I keep getting excited to see President Barack Obama be charming on things! There was this morning's Between Two Ferns, and then a few days ago there was his introduction to Sunday's Cosmos premiere! As Steve pointed out this morning, Obama's Between Two Ferns appearance was genuinely funny—and as I'll point out right now, Obama's Cosmos intro packed about as much inspiration into 30 seconds as is humanly possible.
But there's also something kind of... off about both of those videos, and it's taking me a while to figure out what it is, exactly, so bear with me. Alison sent me Jonathan Coe's "Sinking Giggling into the Sea" this morning after watching the Between Two Ferns, and that's definitely got something to do with it. Read it, and try not to think of television's two most consistently great comedy sources, The Daily Show and Fox News, during the part about how mocking the establishment "has less in common with satire than with community hymn-singing—agreeable and heartwarming as that may be."
I don't necessarily agree with every aspect of Coe's piece, but it's worth keeping in mind that people in positions of power have no doubt realized that—in "an age when politicians are judged first of all on personality, when the public assumes all of them to be deceitful, and when it’s easier and much more pleasurable to laugh about a political issue than to think about it"—the best way to diffuse criticism is to play along with those doing the criticizing.
Which brings us back to Between Two Ferns, in which the disastrous Obamacare rollout is compared to the Zune and everybody has a good laugh, and everybody thinks "Holy shit, Galifianakis got Obama," and then, right around the point when Galifianakis starts pretending to get bored by what Obama's saying—and right around the time we start to get bored by what Obama's saying—we realize why Galifianakis got Obama: Because twentysomethings who dick around on the internet are exactly the people Obamacare needs in order to succeed, and twentysomethings dick around on the internet by watching Between Two Ferns. The whole thing is a funny sales pitch, but it's still a sales pitch; we're laughing even as we're being manipulated.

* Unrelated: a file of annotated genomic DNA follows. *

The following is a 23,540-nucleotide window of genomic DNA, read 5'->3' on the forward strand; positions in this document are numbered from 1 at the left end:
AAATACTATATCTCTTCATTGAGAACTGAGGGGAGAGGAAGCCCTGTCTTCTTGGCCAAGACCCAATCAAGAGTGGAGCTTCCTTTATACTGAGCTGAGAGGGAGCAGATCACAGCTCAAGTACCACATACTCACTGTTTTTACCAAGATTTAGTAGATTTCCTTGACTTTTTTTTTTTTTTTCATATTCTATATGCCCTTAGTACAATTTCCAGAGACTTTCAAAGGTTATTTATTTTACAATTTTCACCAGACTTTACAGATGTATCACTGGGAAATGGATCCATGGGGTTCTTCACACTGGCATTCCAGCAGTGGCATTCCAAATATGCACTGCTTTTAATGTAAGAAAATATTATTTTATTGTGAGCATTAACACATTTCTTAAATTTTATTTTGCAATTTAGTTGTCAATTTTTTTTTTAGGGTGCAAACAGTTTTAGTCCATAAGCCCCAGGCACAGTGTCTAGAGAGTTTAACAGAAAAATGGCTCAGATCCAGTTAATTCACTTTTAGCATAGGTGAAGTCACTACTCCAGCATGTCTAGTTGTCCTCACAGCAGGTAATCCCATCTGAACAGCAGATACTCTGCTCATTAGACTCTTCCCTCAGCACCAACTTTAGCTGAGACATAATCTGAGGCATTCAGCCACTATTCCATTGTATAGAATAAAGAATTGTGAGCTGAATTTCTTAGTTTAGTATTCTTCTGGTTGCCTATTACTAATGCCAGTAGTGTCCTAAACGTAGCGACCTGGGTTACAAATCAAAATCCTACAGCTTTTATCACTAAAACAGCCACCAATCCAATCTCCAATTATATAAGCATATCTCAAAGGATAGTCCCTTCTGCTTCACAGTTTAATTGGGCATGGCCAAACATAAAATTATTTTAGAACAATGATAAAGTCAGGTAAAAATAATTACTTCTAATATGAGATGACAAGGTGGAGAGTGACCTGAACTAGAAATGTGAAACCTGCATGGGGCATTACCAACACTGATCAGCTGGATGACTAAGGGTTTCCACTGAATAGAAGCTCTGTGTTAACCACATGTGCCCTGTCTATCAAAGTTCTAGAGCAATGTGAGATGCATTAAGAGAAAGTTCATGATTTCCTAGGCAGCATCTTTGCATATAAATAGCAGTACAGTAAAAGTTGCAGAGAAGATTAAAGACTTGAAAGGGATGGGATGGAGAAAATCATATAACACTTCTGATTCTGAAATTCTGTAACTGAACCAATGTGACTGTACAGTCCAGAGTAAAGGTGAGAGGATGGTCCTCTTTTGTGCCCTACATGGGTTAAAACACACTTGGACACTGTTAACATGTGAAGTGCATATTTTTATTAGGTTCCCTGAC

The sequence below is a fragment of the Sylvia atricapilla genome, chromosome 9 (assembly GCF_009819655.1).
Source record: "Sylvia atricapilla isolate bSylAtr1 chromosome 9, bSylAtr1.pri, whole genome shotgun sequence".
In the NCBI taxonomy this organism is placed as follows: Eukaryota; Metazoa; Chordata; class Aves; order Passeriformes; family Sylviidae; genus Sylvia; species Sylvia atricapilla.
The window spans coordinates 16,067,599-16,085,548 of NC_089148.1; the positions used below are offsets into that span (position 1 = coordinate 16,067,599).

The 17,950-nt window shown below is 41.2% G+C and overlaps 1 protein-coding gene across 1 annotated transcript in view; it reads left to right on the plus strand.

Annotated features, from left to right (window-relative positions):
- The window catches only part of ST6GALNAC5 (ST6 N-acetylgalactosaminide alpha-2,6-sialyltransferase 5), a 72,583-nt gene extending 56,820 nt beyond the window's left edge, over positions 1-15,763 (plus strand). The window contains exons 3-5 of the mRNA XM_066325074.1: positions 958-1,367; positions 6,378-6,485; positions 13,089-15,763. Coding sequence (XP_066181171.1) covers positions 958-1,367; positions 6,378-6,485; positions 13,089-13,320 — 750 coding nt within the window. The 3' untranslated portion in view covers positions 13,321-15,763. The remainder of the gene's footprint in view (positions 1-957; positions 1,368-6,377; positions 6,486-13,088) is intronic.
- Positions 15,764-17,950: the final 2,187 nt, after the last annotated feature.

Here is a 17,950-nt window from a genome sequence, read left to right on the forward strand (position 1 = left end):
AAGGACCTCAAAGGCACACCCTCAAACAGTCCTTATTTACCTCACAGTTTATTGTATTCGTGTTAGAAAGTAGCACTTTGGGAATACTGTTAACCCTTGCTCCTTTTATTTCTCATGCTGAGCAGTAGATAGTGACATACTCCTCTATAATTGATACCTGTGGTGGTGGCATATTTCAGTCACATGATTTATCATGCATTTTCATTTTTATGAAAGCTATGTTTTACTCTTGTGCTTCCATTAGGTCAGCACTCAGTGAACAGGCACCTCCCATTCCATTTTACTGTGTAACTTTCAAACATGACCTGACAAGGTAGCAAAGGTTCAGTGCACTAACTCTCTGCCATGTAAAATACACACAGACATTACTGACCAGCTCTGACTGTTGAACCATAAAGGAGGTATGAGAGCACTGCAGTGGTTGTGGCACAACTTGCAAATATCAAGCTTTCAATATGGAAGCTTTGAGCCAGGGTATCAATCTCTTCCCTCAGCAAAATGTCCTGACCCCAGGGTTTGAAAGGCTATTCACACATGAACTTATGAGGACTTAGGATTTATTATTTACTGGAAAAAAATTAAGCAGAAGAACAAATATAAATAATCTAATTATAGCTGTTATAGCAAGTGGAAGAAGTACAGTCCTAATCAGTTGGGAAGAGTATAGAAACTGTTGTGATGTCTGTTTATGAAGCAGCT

The Ferns bit, in particular, me think of something else about another powerful American leader. It's this chunk in Douglas Martin's piece about the death of Harold Ramis:
“More than anyone else,” Paul Weingarten wrote in The Chicago Tribune Magazine in 1983, “Harold Ramis has shaped this generation’s ideas of what is funny.”
And to Mr. Ramis, the fact was that “comedy is inherently subversive.”
“We represent the underdog as comedy usually speaks for the lower classes,” Mr. Ramis once said. “We attack the winners.” (Via.)
Maybe that gets at why the Between Two Ferns bit feels calculated—it's comedy, but it's also coming from the establishment, and if there's one thing decades of great comedy from the likes of Ramis (and, more recently, Galifianakis) have taught us, it's that established systems need to be relentlessly, unforgivingly questioned.
I will say, though, that I feel a lot better about Between Two Ferns than I do about the Cosmos bit—probably because it's hard not to feel like Obama's still the underdog when it comes to making Obamacare work, which means it's hard not to cut him some slack when it comes to trying to sell it in any way he can, even if that's on a Funny or Die video. On the other hand, if Obama really cared about the kind of stuff that Cosmos is about, he could make more meaningful gestures than recording an inspirational 30-second intro. Like cutting NASA a bigger check.